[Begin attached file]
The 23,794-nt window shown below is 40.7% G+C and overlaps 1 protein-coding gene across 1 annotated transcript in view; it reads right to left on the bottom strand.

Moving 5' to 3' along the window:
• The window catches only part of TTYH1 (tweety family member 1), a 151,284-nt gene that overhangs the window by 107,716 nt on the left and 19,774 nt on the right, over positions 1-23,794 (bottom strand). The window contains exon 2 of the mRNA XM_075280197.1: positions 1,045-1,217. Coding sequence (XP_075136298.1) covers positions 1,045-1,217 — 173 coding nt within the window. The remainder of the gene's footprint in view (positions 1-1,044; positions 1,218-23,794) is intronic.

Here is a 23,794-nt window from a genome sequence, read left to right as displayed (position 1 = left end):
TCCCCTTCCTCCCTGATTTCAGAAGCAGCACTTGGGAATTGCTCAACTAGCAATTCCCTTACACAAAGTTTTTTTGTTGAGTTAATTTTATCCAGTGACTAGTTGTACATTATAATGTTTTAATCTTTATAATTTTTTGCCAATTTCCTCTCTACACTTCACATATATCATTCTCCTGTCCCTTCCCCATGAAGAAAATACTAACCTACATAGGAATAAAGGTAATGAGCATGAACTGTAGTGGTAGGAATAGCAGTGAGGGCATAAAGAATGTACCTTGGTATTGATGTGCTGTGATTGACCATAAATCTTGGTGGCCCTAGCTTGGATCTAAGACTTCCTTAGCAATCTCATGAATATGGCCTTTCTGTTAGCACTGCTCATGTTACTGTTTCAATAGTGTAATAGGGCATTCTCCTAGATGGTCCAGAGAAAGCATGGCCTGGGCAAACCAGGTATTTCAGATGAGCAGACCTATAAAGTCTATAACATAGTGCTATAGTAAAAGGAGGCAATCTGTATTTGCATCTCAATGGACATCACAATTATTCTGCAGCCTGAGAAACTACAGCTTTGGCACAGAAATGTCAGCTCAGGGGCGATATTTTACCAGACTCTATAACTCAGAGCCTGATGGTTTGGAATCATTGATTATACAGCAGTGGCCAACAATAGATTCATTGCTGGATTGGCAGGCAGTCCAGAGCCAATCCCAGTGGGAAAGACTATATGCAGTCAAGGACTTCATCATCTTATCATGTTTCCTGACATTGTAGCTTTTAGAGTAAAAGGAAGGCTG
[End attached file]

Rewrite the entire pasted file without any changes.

The 23,794-nt window shown below is 40.7% G+C and overlaps 1 protein-coding gene across 1 annotated transcript in view; it reads right to left on the bottom strand.

Moving 5' to 3' along the window:
• The window catches only part of TTYH1 (tweety family member 1), a 151,284-nt gene that overhangs the window by 107,716 nt on the left and 19,774 nt on the right, over positions 1-23,794 (bottom strand). The window contains exon 2 of the mRNA XM_075280197.1: positions 1,045-1,217. Coding sequence (XP_075136298.1) covers positions 1,045-1,217 — 173 coding nt within the window. The remainder of the gene's footprint in view (positions 1-1,044; positions 1,218-23,794) is intronic.

Here is a 23,794-nt window from a genome sequence, read left to right as displayed (position 1 = left end):
TCCCCTTCCTCCCTGATTTCAGAAGCAGCACTTGGGAATTGCTCAACTAGCAATTCCCTTACACAAAGTTTTTTTGTTGAGTTAATTTTATCCAGTGACTAGTTGTACATTATAATGTTTTAATCTTTATAATTTTTTGCCAATTTCCTCTCTACACTTCACATATATCATTCTCCTGTCCCTTCCCCATGAAGAAAATACTAACCTACATAGGAATAAAGGTAATGAGCATGAACTGTAGTGGTAGGAATAGCAGTGAGGGCATAAAGAATGTACCTTGGTATTGATGTGCTGTGATTGACCATAAATCTTGGTGGCCCTAGCTTGGATCTAAGACTTCCTTAGCAATCTCATGAATATGGCCTTTCTGTTAGCACTGCTCATGTTACTGTTTCAATAGTGTAATAGGGCATTCTCCTAGATGGTCCAGAGAAAGCATGGCCTGGGCAAACCAGGTATTTCAGATGAGCAGACCTATAAAGTCTATAACATAGTGCTATAGTAAAAGGAGGCAATCTGTATTTGCATCTCAATGGACATCACAATTATTCTGCAGCCTGAGAAACTACAGCTTTGGCACAGAAATGTCAGCTCAGGGGCGATATTTTACCAGACTCTATAACTCAGAGCCTGATGGTTTGGAATCATTGATTATACAGCAGTGGCCAACAATAGATTCATTGCTGGATTGGCAGGCAGTCCAGAGCCAATCCCAGTGGGAAAGACTATATGCAGTCAAGGACTTCATCATCTTATCATGTTTCCTGACATTGTAGCTTTTAGAGTAAAAGGAAGGCTG